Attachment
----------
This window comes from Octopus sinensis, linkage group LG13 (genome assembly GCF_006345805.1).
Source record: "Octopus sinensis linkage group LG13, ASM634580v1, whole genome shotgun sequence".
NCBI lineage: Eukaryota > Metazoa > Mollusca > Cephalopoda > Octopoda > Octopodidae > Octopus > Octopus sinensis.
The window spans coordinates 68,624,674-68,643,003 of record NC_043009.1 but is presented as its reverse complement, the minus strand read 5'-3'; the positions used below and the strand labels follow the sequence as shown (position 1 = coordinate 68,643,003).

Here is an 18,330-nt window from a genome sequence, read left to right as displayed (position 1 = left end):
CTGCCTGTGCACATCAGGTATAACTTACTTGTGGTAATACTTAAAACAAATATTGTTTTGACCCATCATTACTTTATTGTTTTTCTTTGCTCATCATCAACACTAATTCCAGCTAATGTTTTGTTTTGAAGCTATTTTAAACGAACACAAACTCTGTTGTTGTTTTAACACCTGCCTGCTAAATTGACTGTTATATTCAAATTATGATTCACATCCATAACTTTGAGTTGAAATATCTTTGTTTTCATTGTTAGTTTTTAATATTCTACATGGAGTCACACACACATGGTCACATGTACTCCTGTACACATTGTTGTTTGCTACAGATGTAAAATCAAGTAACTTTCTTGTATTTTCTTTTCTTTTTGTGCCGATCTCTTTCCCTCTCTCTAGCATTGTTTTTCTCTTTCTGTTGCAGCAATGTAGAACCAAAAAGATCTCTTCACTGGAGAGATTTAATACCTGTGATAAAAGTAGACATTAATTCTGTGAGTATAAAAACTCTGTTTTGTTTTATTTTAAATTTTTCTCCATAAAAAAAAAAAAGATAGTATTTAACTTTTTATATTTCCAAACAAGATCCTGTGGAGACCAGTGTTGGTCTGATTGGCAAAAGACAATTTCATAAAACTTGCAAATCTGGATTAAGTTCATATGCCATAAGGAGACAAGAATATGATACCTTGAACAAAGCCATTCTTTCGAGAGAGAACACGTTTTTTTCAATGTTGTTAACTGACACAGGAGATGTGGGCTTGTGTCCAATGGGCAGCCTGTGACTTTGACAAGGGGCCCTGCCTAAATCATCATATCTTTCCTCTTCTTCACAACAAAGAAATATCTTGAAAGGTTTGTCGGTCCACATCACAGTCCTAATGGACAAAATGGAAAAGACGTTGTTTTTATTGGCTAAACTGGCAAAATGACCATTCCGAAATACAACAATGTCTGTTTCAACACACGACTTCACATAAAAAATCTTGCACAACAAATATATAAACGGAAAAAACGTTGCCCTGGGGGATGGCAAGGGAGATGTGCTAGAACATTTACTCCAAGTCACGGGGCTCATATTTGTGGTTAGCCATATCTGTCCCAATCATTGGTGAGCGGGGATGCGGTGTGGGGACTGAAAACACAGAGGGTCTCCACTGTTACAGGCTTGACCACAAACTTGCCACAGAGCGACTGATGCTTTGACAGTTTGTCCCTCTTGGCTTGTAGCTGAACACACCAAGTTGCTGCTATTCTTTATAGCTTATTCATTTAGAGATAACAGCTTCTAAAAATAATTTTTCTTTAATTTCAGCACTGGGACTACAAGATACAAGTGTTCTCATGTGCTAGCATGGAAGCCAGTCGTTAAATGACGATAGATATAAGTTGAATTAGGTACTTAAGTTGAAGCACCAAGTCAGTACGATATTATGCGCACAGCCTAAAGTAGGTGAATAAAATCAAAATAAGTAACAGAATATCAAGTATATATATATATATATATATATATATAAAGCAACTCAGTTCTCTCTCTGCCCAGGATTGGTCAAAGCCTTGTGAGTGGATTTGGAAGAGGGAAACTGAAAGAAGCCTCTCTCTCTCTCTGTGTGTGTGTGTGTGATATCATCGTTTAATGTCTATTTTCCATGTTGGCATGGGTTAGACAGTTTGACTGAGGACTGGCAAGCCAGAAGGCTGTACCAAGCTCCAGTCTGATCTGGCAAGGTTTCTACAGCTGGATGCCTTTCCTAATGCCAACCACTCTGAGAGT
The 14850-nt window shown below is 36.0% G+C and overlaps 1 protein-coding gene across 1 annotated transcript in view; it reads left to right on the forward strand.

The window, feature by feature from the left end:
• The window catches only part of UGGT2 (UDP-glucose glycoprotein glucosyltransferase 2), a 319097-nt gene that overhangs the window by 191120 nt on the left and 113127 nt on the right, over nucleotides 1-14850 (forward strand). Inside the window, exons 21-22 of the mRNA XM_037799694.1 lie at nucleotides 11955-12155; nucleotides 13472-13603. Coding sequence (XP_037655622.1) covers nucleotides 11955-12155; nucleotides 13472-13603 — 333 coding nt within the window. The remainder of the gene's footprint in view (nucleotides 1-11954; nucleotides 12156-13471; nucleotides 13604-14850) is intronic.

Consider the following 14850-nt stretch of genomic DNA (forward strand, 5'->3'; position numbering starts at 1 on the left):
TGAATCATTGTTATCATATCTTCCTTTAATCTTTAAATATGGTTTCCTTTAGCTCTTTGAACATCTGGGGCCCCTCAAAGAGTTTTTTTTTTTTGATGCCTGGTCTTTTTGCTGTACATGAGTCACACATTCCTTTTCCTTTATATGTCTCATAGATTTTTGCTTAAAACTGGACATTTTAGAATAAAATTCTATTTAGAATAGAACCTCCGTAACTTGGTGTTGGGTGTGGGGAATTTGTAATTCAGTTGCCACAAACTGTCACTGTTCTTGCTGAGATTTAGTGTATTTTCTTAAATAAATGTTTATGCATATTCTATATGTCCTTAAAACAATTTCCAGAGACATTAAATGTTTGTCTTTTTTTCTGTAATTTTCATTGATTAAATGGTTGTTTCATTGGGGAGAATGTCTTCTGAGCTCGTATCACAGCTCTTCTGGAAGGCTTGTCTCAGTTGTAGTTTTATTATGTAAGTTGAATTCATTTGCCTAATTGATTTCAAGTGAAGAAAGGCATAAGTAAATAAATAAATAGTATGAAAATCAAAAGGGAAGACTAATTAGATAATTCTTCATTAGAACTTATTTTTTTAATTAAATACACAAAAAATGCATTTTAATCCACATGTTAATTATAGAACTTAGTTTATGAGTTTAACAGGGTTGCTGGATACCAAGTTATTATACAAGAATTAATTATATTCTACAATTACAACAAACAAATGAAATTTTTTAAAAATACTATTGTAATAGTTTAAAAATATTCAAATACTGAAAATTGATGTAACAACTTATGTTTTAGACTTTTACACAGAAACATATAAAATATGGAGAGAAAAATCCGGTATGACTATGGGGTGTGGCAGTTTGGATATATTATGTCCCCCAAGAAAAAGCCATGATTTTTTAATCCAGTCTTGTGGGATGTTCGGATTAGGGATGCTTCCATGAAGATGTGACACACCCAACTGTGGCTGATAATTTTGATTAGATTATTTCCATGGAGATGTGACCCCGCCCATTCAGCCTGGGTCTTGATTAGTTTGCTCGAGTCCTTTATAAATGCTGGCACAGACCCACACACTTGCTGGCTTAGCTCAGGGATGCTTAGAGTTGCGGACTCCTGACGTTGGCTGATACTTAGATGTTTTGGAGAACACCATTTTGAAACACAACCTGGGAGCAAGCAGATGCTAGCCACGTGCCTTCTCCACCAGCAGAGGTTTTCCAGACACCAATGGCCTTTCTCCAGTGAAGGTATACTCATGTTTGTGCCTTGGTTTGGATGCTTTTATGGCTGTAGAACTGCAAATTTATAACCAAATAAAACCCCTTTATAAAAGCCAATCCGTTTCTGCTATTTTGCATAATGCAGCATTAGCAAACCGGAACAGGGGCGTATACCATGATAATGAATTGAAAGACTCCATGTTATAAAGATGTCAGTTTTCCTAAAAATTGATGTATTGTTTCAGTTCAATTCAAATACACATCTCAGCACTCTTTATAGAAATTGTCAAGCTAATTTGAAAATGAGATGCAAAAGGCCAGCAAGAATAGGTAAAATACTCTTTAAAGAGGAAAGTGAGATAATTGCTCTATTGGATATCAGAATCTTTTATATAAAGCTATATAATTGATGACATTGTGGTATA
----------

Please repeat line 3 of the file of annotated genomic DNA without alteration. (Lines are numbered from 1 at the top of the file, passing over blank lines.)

NCBI lineage: Eukaryota > Metazoa > Mollusca > Cephalopoda > Octopoda > Octopodidae > Octopus > Octopus sinensis.